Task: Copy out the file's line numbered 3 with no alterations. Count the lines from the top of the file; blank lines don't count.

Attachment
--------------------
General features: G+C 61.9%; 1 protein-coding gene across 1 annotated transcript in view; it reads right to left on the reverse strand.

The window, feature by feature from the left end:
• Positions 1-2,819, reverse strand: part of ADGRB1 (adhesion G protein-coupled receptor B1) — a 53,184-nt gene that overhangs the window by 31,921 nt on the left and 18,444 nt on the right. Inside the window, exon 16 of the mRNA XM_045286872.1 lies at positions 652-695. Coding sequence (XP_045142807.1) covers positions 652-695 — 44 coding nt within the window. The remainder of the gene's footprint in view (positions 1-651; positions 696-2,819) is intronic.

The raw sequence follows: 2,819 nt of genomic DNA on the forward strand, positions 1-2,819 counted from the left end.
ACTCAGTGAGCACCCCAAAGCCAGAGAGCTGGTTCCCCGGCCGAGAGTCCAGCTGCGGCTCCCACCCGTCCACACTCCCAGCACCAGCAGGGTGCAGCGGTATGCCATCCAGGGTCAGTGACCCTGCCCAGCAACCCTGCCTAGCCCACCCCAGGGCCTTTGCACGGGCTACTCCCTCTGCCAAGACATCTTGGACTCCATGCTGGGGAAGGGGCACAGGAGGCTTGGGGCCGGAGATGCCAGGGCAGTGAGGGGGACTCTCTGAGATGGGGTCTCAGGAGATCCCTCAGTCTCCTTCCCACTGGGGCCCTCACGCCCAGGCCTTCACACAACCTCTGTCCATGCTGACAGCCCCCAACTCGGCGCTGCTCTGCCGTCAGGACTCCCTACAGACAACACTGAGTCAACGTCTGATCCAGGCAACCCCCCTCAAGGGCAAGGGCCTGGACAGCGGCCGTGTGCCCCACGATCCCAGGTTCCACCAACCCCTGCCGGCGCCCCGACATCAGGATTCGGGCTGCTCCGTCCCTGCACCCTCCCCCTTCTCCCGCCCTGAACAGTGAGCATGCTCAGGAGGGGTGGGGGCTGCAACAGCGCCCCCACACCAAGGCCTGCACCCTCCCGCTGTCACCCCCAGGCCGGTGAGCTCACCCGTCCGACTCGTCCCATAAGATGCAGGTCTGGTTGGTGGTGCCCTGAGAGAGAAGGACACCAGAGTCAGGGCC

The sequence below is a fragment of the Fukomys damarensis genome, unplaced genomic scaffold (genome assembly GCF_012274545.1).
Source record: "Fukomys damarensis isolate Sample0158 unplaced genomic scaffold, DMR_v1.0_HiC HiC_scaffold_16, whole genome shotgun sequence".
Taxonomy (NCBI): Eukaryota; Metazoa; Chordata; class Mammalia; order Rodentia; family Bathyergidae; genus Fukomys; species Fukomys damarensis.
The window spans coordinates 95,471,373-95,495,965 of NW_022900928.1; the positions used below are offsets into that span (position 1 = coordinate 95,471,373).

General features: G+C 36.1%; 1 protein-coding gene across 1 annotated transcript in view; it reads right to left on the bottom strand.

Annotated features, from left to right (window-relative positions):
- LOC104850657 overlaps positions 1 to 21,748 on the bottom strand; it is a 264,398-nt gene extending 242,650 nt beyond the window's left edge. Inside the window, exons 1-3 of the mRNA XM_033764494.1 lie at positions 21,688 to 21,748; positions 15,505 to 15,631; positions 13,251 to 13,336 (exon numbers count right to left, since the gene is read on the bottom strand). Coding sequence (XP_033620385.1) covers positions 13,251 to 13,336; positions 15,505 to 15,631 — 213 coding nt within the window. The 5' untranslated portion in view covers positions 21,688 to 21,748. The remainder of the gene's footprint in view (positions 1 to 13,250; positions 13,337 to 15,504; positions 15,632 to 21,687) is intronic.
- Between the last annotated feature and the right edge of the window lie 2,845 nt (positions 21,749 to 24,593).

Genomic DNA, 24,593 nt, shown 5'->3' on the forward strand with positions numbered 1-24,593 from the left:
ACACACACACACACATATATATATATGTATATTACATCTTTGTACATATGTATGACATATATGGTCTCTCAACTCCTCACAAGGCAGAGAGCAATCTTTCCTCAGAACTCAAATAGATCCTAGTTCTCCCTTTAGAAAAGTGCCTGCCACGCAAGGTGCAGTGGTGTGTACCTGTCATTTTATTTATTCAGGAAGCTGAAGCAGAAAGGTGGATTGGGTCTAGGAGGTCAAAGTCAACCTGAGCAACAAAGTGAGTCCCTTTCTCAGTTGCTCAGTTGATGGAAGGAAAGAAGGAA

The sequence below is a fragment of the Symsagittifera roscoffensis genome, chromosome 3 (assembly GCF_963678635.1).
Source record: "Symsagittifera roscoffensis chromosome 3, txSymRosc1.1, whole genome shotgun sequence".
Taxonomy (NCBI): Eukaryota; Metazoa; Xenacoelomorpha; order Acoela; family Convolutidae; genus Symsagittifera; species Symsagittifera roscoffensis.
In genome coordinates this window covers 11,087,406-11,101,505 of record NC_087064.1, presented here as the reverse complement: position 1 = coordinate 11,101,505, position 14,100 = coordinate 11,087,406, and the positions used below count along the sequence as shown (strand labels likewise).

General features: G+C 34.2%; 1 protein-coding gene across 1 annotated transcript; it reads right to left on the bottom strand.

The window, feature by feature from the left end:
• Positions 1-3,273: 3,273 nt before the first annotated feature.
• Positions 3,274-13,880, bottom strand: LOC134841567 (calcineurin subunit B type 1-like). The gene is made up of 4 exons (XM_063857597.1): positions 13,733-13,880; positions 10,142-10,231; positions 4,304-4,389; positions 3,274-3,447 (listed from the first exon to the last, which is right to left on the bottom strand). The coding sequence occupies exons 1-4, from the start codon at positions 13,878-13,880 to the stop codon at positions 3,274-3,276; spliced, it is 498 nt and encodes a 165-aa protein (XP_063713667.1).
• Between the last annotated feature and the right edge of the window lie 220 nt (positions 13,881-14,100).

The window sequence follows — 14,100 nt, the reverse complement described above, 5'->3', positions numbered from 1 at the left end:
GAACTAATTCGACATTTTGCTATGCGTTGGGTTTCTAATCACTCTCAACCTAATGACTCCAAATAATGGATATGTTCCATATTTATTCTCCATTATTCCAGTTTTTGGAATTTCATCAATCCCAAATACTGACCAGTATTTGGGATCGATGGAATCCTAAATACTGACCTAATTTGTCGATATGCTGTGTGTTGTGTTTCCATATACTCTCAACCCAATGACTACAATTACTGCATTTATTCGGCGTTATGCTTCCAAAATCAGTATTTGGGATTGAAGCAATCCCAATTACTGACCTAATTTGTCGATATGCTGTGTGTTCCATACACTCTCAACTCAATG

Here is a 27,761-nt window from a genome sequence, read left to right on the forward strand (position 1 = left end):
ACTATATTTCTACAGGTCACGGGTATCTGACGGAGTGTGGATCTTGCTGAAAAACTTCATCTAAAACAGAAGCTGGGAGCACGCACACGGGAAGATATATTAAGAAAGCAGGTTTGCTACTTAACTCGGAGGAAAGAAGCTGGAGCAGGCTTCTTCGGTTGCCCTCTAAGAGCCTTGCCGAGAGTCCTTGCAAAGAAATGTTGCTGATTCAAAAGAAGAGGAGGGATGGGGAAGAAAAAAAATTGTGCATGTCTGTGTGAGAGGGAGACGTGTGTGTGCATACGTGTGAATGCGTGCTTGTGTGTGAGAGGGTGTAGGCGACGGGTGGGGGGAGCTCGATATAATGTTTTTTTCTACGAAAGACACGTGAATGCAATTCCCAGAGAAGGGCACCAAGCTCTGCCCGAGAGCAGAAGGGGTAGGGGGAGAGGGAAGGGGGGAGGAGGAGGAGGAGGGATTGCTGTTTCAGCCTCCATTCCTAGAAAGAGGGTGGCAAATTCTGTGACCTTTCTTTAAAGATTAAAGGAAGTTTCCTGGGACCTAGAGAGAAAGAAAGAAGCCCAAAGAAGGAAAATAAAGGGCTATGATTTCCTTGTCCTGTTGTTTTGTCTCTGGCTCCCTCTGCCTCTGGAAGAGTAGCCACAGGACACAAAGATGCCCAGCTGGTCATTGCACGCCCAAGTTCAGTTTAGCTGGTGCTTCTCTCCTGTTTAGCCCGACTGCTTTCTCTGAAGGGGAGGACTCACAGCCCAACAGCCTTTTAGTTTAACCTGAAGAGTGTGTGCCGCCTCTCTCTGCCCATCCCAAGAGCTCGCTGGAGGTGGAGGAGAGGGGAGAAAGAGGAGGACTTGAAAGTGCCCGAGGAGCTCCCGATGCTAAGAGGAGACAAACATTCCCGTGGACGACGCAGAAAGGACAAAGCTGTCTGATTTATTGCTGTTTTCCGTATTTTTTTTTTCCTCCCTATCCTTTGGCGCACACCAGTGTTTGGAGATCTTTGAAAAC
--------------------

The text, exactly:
• Positions 1-2,819, reverse strand: part of ADGRB1 (adhesion G protein-coupled receptor B1) — a 53,184-nt gene that overhangs the window by 31,921 nt on the left and 18,444 nt on the right. Inside the window, exon 16 of the mRNA XM_045286872.1 lies at positions 652-695. Coding sequence (XP_045142807.1) covers positions 652-695 — 44 coding nt within the window. The remainder of the gene's footprint in view (positions 1-651; positions 696-2,819) is intronic.